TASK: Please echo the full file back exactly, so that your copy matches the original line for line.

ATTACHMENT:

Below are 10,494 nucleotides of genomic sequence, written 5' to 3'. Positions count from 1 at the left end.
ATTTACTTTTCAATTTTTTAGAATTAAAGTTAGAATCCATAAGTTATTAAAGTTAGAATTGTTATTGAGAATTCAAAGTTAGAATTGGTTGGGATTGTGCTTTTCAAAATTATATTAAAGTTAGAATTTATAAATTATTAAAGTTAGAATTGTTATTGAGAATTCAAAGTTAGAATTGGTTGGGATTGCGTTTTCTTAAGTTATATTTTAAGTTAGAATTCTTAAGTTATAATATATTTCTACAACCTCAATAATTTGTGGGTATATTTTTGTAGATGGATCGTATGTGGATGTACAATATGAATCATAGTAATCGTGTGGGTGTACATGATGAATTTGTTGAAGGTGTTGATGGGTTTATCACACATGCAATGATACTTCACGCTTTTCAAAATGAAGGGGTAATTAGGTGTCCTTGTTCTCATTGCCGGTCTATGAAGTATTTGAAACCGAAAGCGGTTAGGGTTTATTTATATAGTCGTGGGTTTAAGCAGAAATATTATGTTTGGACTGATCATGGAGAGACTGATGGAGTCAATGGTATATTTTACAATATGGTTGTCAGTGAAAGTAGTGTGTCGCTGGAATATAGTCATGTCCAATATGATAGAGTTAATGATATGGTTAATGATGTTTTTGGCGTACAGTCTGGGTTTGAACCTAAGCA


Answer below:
Below are 10,494 nucleotides of genomic sequence, written 5' to 3'. Positions count from 1 at the left end.
ATTTACTTTTCAATTTTTTAGAATTAAAGTTAGAATCCATAAGTTATTAAAGTTAGAATTGTTATTGAGAATTCAAAGTTAGAATTGGTTGGGATTGTGCTTTTCAAAATTATATTAAAGTTAGAATTTATAAATTATTAAAGTTAGAATTGTTATTGAGAATTCAAAGTTAGAATTGGTTGGGATTGCGTTTTCTTAAGTTATATTTTAAGTTAGAATTCTTAAGTTATAATATATTTCTACAACCTCAATAATTTGTGGGTATATTTTTGTAGATGGATCGTATGTGGATGTACAATATGAATCATAGTAATCGTGTGGGTGTACATGATGAATTTGTTGAAGGTGTTGATGGGTTTATCACACATGCAATGATACTTCACGCTTTTCAAAATGAAGGGGTAATTAGGTGTCCTTGTTCTCATTGCCGGTCTATGAAGTATTTGAAACCGAAAGCGGTTAGGGTTTATTTATATAGTCGTGGGTTTAAGCAGAAATATTATGTTTGGACTGATCATGGAGAGACTGATGGAGTCAATGGTATATTTTACAATATGGTTGTCAGTGAAAGTAGTGTGTCGCTGGAATATAGTCATGTCCAATATGATAGAGTTAATGATATGGTTAATGATGTTTTTGGCGTACAGTCTGGGTTTGAACCTAAGCA